May 31 marks the birthday of John Bonham, the late drummer of Led Zeppelin, who totally influenced and changed the rules of hard rock and roll and contemporary blues with his power, wallop, speed, a right foot as fast as Mercury, and an almost athleticism on his drum kit, which to this day is regarded by some as the greatest techniques and posturing ever put forth on that musical instrument.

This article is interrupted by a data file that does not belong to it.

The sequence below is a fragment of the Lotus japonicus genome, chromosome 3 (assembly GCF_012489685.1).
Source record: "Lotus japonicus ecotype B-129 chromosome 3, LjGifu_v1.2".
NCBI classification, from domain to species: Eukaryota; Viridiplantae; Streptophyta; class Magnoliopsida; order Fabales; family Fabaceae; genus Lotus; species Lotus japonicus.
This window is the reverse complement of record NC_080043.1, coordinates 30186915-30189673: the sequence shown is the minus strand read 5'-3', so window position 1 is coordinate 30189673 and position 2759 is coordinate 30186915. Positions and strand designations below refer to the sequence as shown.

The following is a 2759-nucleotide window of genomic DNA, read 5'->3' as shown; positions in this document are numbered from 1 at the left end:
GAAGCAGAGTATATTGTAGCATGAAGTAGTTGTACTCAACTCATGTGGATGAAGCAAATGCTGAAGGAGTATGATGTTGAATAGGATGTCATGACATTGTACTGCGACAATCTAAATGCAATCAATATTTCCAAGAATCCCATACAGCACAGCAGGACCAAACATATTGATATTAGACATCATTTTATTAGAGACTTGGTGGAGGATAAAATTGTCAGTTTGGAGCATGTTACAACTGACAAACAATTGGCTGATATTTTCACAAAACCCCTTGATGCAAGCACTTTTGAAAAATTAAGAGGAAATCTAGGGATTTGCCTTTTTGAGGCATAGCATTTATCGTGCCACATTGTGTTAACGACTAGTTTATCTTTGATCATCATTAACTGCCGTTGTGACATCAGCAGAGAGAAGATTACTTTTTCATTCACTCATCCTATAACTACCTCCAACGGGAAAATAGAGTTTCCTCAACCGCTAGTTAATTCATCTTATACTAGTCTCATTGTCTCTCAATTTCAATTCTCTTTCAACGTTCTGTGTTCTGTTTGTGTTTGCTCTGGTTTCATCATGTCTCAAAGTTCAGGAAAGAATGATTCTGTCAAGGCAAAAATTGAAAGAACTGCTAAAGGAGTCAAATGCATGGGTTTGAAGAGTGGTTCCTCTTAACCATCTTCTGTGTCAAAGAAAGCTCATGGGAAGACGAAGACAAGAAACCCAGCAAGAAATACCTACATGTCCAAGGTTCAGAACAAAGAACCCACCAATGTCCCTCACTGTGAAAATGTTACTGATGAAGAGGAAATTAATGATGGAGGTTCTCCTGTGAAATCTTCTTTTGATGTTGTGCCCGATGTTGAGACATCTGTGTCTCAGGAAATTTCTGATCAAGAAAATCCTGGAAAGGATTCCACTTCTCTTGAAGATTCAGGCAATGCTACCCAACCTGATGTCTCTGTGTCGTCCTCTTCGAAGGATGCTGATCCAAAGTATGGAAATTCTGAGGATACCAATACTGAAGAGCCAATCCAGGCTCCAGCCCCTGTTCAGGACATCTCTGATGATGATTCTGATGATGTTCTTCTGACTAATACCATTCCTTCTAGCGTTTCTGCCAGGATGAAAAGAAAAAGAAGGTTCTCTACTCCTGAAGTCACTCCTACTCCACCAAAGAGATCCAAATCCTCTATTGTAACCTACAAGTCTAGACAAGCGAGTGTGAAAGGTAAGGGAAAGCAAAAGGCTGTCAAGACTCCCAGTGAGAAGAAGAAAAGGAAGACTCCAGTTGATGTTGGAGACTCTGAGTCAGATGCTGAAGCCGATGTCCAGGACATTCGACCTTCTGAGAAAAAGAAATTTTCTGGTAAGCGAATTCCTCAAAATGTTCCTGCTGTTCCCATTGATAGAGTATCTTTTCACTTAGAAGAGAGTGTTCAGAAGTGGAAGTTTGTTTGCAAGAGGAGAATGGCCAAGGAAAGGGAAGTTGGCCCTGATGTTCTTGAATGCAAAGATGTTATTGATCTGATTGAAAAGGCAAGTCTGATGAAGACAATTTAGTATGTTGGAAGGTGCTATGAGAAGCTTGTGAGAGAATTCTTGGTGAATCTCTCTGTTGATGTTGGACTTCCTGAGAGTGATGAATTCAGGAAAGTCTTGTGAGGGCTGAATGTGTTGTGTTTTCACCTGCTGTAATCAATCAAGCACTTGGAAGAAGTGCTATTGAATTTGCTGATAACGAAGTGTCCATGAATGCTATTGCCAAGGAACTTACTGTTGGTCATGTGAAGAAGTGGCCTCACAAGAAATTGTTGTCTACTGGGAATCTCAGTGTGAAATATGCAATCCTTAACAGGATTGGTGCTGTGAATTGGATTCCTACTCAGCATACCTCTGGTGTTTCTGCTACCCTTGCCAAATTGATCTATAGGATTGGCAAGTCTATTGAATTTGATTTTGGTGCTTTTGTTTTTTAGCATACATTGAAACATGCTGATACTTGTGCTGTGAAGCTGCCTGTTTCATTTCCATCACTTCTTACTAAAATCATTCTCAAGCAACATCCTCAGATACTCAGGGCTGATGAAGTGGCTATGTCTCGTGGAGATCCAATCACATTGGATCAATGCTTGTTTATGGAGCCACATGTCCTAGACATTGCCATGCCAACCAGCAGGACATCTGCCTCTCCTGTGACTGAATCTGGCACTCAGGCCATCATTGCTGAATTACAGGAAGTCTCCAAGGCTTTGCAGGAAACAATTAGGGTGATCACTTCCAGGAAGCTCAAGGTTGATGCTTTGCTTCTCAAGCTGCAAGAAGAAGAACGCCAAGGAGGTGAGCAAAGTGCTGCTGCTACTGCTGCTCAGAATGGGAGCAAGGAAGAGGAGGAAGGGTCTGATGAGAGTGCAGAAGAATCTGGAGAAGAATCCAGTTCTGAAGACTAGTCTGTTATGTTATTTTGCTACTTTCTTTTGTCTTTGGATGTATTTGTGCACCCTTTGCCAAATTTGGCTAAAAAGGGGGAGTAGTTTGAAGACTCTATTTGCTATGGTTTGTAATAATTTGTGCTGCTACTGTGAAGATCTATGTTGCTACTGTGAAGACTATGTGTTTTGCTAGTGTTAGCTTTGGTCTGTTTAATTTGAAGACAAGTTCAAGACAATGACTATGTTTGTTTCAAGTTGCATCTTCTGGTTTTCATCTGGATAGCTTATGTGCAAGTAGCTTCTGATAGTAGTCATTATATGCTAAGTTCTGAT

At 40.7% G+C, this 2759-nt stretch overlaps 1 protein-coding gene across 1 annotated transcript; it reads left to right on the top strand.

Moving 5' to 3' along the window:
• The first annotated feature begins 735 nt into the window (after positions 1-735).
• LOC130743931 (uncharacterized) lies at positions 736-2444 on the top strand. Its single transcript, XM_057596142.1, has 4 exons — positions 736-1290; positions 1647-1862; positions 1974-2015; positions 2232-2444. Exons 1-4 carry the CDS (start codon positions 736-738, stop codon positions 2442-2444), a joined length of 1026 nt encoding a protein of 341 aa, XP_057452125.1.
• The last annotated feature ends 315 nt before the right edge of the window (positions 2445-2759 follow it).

Born in 1948, in Redditch, Worcestershire, England, Bonham began playing percussion at five years old, beating on a makeshift drum set made out of containers and coffee tins, doing his best Gene Krupa and Buddy Rich imitations, who were two of his idols. His mom gave him his first snare drum when he was ten. He got his first real kit, a Premier Percussion set, from his father five years later. Bonham never had any formal training of any kind, except for the countless records he listened to growing up. When he was in school, his headmaster wrote once on his school report card that “he will either end up a dustman or a millionaire.” After school, working a day job as an apprentice carpenter, he tooled around in various local bands, eventually joining a one called Crawling King Snakes, which featured Robert Plant on lead vocals. The two of them eventually formed Band of Joy.
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